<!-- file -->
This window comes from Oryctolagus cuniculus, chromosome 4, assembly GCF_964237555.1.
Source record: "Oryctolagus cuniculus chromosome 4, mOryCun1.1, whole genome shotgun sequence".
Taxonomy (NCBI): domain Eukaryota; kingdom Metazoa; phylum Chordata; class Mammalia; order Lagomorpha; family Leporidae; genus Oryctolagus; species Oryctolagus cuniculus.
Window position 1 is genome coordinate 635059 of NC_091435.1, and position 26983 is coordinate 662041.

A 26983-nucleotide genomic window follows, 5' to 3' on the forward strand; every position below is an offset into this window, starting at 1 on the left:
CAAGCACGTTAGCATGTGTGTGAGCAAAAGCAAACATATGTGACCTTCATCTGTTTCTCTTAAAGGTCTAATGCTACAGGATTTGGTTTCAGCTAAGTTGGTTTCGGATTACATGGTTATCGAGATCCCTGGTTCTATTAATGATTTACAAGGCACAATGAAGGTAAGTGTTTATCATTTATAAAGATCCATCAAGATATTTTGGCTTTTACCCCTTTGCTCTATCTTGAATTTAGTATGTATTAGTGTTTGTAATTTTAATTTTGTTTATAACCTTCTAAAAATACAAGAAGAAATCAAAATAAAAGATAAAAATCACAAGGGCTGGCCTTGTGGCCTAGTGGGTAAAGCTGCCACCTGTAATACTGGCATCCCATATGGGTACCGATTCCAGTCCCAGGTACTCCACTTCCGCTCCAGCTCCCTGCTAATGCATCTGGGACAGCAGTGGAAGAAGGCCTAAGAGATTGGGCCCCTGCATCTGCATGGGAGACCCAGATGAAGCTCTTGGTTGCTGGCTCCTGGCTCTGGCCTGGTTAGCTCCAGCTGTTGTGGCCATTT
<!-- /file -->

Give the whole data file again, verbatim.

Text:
This window comes from Oryctolagus cuniculus, chromosome 4, assembly GCF_964237555.1.
Source record: "Oryctolagus cuniculus chromosome 4, mOryCun1.1, whole genome shotgun sequence".
Taxonomy (NCBI): domain Eukaryota; kingdom Metazoa; phylum Chordata; class Mammalia; order Lagomorpha; family Leporidae; genus Oryctolagus; species Oryctolagus cuniculus.
Window position 1 is genome coordinate 635059 of NC_091435.1, and position 26983 is coordinate 662041.

A 26983-nucleotide genomic window follows, 5' to 3' on the forward strand; every position below is an offset into this window, starting at 1 on the left:
CAAGCACGTTAGCATGTGTGTGAGCAAAAGCAAACATATGTGACCTTCATCTGTTTCTCTTAAAGGTCTAATGCTACAGGATTTGGTTTCAGCTAAGTTGGTTTCGGATTACATGGTTATCGAGATCCCTGGTTCTATTAATGATTTACAAGGCACAATGAAGGTAAGTGTTTATCATTTATAAAGATCCATCAAGATATTTTGGCTTTTACCCCTTTGCTCTATCTTGAATTTAGTATGTATTAGTGTTTGTAATTTTAATTTTGTTTATAACCTTCTAAAAATACAAGAAGAAATCAAAATAAAAGATAAAAATCACAAGGGCTGGCCTTGTGGCCTAGTGGGTAAAGCTGCCACCTGTAATACTGGCATCCCATATGGGTACCGATTCCAGTCCCAGGTACTCCACTTCCGCTCCAGCTCCCTGCTAATGCATCTGGGACAGCAGTGGAAGAAGGCCTAAGAGATTGGGCCCCTGCATCTGCATGGGAGACCCAGATGAAGCTCTTGGTTGCTGGCTCCTGGCTCTGGCCTGGTTAGCTCCAGCTGTTGTGGCCATTT